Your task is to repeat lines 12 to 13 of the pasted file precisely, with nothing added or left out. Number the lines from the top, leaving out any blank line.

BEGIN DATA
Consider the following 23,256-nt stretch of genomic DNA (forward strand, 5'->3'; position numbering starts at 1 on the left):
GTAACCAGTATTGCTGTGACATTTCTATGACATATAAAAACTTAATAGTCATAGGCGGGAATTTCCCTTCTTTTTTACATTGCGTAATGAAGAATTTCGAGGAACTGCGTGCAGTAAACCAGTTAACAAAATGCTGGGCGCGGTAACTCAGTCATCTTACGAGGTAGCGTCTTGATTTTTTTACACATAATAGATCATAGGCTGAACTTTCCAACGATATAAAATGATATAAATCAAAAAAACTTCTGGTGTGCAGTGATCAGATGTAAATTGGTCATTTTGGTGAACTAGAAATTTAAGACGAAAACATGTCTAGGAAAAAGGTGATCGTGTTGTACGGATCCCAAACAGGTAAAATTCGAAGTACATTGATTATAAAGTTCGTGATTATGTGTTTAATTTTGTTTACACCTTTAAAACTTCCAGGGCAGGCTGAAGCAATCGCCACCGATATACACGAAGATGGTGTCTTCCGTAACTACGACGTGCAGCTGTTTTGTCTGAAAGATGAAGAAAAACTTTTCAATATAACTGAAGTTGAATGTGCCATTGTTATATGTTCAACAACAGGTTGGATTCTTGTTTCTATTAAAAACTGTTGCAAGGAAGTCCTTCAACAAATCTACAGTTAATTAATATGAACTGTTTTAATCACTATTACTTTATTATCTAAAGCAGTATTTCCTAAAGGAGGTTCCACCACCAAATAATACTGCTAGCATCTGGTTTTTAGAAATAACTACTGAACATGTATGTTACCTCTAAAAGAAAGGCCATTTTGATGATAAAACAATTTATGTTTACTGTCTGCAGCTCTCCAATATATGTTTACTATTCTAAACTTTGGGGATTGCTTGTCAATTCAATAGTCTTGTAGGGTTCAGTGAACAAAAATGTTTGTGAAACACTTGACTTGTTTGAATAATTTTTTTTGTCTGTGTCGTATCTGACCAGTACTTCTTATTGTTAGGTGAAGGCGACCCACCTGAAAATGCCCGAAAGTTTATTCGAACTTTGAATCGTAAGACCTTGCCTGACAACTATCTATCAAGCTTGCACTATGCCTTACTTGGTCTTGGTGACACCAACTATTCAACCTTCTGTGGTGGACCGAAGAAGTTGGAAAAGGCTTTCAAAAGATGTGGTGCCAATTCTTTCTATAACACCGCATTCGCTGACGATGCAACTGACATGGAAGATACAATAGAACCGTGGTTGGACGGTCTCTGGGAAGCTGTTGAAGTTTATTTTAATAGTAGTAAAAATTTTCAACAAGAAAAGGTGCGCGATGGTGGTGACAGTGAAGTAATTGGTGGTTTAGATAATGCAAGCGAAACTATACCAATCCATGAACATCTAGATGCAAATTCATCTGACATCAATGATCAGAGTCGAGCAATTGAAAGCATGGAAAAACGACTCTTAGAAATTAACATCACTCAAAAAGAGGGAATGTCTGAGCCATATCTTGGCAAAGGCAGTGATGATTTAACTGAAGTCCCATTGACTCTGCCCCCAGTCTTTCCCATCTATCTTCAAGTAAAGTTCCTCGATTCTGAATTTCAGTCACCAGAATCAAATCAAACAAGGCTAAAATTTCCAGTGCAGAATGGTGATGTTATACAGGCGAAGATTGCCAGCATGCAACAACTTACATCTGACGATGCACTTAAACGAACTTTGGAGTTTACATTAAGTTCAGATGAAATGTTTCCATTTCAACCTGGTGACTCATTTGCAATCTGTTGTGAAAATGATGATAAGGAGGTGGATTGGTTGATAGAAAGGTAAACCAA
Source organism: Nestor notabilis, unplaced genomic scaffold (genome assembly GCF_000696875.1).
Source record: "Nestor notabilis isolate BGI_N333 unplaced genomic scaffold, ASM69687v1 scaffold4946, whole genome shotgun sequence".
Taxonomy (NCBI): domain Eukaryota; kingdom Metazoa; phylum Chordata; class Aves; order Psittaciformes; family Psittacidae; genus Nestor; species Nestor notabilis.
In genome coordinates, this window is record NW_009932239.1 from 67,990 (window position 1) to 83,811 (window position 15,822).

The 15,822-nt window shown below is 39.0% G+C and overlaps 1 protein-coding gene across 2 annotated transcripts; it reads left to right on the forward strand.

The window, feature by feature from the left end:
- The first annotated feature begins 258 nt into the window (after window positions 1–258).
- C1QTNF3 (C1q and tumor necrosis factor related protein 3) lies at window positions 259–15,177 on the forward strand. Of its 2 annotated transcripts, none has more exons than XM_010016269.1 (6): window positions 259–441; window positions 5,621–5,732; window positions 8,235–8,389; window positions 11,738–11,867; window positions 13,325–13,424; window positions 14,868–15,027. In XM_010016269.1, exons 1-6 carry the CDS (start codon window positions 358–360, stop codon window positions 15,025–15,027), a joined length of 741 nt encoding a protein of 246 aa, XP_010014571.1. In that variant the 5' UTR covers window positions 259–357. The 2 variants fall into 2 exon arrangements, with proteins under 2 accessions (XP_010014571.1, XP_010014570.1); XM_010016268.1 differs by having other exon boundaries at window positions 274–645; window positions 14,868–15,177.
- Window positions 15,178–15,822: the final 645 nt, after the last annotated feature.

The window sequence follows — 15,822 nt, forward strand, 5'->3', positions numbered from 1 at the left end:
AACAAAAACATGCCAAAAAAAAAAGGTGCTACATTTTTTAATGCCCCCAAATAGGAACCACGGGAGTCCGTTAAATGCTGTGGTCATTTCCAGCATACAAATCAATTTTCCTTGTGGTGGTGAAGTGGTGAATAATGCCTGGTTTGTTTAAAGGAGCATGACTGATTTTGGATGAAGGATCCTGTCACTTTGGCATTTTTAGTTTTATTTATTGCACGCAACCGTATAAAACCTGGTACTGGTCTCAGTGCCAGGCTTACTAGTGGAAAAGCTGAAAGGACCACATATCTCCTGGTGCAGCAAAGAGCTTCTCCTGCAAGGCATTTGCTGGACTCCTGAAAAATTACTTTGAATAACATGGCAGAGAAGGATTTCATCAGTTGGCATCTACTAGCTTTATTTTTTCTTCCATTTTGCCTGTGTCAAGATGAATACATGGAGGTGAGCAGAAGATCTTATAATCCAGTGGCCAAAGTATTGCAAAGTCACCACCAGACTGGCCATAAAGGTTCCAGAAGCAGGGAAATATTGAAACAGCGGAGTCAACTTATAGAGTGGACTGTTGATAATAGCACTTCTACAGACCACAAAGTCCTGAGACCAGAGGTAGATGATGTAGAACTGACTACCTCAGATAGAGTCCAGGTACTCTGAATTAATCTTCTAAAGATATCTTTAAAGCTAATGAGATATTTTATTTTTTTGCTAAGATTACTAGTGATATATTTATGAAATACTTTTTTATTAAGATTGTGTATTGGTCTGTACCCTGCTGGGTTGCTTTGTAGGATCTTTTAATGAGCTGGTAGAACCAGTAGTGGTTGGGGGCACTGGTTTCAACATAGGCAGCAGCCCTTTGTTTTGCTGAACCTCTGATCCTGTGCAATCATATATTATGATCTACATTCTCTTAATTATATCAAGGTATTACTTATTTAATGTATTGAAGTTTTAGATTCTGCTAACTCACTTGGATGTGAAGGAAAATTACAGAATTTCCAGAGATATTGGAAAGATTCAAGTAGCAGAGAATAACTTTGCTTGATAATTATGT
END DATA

The window sequence follows — 15,822 nt, forward strand, 5'->3', positions numbered from 1 at the left end:
AACAAAAACATGCCAAAAAAAAAAGGTGCTACATTTTTTAATGCCCCCAAATAGGAACCACGGGAGTCCGTTAAATGCTGTGGTCATTTCCAGCATACAAATCAATTTTCCTTGTGGTGGTGAAGTGGTGAATAATGCCTGGTTTGTTTAAAGGAGCATGACTGATTTTGGATGAAGGATCCTGTCACTTTGGCATTTTTAGTTTTATTTATTGCACGCAACCGTATAAAACCTGGTACTGGTCTCAGTGCCAGGCTTACTAGTGGAAAAGCTGAAAGGACCACATATCTCCTGGTGCAGCAAAGAGCTTCTCCTGCAAGGCATTTGCTGGACTCCTGAAAAATTACTTTGAATAACATGGCAGAGAAGGATTTCATCAGTTGGCATCTACTAGCTTTATTTTTTCTTCCATTTTGCCTGTGTCAAGATGAATACATGGAGGTGAGCAGAAGATCTTATAATCCAGTGGCCAAAGTATTGCAAAGTCACCACCAGACTGGCCATAAAGGTTCCAGAAGCAGGGAAATATTGAAACAGCGGAGTCAACTTATAGAGTGGACTGTTGATAATAGCACTTCTACAGACCACAAAGTCCTGAGACCAGAGGTAGATGATGTAGAACTGACTACCTCAGATAGAGTCCAGGTACTCTGAATTAATCTTCTAAAGATATCTTTAAAGCTAATGAGATATTTTATTTTTTTGCTAAGATTACTAGTGATATATTTATGAAATACTTTTTTATTAAGATTGTGTATTGGTCTGTACCCTGCTGGGTTGCTTTGTAGGATCTTTTAATGAGCTGGTAGAACCAGTAGTGGTTGGGGGCACTGGTTTCAACATAGGCAGCAGCCCTTTGTTTTGCTGAACCTCTGATCCTGTGCAATCATATATTATGATCTACATTCTCTTAATTATATCAAGGTATTACTTATTTAATGTATTGAAGTTTTAGATTCTGCTAACTCACTTGGATGTGAAGGAAAATTACAGAATTTCCAGAGATATTGGAAAGATTCAAGTAGCAGAGAATAACTTTGCTTGATAATTATGT